The IAB’s Peter Minnium on Creating a New Middle Class for Rich Media

Peter Minnium is the Head of Brand Initiatives at the Internet Advertising Bureau (IAB). Previously he spent about 12 years at Lowe Worlwide and also worked at other well-known agencies, including Dentsu Y&R and N.W. Ayer. We recently spoke with Peter about his current role and various IAB initiatives.

The Makegood: Peter, you had a distinguished career at as Managing Director at Lowe Worldwide. Can you talk a bit about that experience and how it shaped your international view on advertising?

PM: When I started in advertising, it was clear to me that the most important driver of change in the marketing and advertising world was going to be globalization, and so I pursued that area hard to be “where the action is.” In fact, I thought globalization was going to be THE key driver of change during my working career.  Well, this little thing called the internet came along and first equaled, then surpassed, globalization as THE key driver. It took me a few years to catch on, but in 2009, when I finally got it, I jumped ship from the traditional ad world into the interactive one.  In a way, the challenges are fundamentally similar: as an internationalist, I was focused on moving creative ideas across borders and now the challenge is moving creative ideas across platforms.

The Makegood: After Lowe you landed at the IAB and took up the cause of modernizing the online display advertising landscape. What was your motivation for launching that initiative?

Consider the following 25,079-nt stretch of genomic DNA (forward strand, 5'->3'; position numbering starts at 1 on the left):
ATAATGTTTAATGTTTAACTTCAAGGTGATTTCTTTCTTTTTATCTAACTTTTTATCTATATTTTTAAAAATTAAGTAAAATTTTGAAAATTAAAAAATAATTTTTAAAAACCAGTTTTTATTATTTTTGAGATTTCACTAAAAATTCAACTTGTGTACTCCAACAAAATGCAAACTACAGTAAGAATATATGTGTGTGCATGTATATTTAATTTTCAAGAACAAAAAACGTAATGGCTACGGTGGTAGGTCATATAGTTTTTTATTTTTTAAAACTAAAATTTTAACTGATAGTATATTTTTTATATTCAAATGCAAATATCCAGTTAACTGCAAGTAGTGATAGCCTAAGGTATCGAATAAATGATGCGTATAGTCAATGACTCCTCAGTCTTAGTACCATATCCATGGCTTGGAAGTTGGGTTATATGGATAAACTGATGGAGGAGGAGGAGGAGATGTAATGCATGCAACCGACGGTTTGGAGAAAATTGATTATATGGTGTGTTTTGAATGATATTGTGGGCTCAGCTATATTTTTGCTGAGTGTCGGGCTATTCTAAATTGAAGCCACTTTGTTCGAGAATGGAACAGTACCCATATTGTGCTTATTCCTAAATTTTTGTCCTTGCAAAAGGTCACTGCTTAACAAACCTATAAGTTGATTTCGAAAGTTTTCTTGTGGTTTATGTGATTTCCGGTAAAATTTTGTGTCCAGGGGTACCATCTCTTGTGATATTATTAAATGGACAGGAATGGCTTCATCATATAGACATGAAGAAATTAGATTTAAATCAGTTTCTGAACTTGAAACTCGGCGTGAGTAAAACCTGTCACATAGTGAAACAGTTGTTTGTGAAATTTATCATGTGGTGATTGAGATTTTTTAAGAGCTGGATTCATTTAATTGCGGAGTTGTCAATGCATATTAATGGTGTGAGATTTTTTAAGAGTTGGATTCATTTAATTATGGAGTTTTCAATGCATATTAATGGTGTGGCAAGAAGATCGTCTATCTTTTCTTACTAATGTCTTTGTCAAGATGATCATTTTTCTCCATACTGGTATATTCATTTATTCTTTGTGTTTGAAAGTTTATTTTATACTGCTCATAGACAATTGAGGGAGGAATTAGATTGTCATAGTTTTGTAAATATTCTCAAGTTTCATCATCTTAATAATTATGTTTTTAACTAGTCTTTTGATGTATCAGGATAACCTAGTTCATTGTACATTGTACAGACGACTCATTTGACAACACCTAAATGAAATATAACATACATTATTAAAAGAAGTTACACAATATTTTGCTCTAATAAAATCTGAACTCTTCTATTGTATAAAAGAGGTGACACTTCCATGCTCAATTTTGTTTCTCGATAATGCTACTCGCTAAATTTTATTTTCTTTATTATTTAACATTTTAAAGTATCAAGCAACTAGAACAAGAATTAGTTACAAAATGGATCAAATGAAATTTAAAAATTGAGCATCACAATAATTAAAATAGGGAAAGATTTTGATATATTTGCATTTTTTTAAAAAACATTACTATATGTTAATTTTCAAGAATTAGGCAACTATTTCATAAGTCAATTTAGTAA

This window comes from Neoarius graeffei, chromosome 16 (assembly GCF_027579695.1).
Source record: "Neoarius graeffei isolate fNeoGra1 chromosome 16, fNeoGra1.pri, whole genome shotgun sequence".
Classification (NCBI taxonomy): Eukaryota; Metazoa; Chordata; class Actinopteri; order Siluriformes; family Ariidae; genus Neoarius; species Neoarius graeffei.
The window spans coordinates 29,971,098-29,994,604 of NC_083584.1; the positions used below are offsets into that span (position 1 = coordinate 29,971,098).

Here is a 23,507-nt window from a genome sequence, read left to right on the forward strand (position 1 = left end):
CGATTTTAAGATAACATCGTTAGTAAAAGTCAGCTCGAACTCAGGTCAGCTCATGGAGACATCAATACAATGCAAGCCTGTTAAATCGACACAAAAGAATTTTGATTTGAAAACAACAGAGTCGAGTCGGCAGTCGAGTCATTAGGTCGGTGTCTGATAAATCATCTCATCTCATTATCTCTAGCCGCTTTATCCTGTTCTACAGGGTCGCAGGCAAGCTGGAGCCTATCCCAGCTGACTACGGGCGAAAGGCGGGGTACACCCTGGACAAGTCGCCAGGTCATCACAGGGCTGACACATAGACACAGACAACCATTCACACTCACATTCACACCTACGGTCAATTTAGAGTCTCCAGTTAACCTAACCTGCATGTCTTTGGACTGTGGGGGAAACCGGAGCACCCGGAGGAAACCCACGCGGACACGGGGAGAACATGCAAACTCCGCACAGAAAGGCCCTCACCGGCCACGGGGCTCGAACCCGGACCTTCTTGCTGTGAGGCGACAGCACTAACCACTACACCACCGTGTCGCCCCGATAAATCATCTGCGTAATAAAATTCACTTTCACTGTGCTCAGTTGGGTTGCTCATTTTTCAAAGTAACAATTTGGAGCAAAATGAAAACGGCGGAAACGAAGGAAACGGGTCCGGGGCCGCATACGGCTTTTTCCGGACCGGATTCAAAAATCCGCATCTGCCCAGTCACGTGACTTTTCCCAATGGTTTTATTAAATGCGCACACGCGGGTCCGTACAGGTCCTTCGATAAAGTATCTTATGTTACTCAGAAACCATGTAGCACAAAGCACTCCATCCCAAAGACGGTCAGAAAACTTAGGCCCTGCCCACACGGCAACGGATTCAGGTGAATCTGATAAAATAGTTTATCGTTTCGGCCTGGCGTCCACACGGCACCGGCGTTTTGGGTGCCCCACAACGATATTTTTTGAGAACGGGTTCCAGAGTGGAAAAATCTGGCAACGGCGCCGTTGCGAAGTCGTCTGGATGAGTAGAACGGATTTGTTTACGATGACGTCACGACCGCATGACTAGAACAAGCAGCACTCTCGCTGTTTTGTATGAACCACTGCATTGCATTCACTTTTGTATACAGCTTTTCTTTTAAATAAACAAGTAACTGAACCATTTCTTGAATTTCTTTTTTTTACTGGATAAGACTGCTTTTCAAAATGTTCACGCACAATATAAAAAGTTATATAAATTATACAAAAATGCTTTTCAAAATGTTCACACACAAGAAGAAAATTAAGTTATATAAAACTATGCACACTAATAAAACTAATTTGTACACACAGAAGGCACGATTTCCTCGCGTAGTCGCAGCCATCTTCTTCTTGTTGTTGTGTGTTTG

PM: I joined the IAB to help the industry capture its fair share of brand advertising dollars and, to tell you the truth, I was horrified at what I found. The industry was so uncompetitive with offline media in terms of creative canvasses that it was almost comical. Imagine going into a brand advertiser pitching against TV—they say “with us, you get the whole screen and sight, sound, and motion for :30 seconds” and then we come in and say “I can give you 1/15th of the screen adjacent to a very, very, very crowded page environment.”  I wondered how the industry had the guts to even ask for the order—until we got our ad products more competitive. This was the goal of the Display Rising Stars program.

The Makegood: What has been the result of the Rising Stars Display initiative to date?

The six Rising Stars are proving themselves in the market in terms of the all-important post-click engagement measures. We will announce at the IAB’s Annual Leadership Meeting in February of 2012 that they (or a subset) have become official IAB ad units—and then we are off to the races.  Our goal is to create a new middle class of rich media units that sits between the custom ads (currently well under 10% of impressions) and the standard banners (regrettably, 90+% of impressions).

The Makegood: You recently created a similar Rising Stars initiative for mobile advertising. Can you provide some details on that competition? 

PM: For us, mobile includes handhelds and tablets. Given this, the competition is fascinating.  Clearly, the future of display advertising is being born today on the tablet. We are at early stages, but the amount of R&D going into tablet ad experiences is substantial and we should see the results of this in the market in 2012.  In many ways, we are working to change old habits in desktop advertising and it is hard to get viewers to understand that we are changing. On tablets and handhelds, we have a clean slate to start from and no baggage.  If you care about the future of interactive advertising, I advise you to become a keen student of the tablet experience!

The Makegood: Thanks, Peter.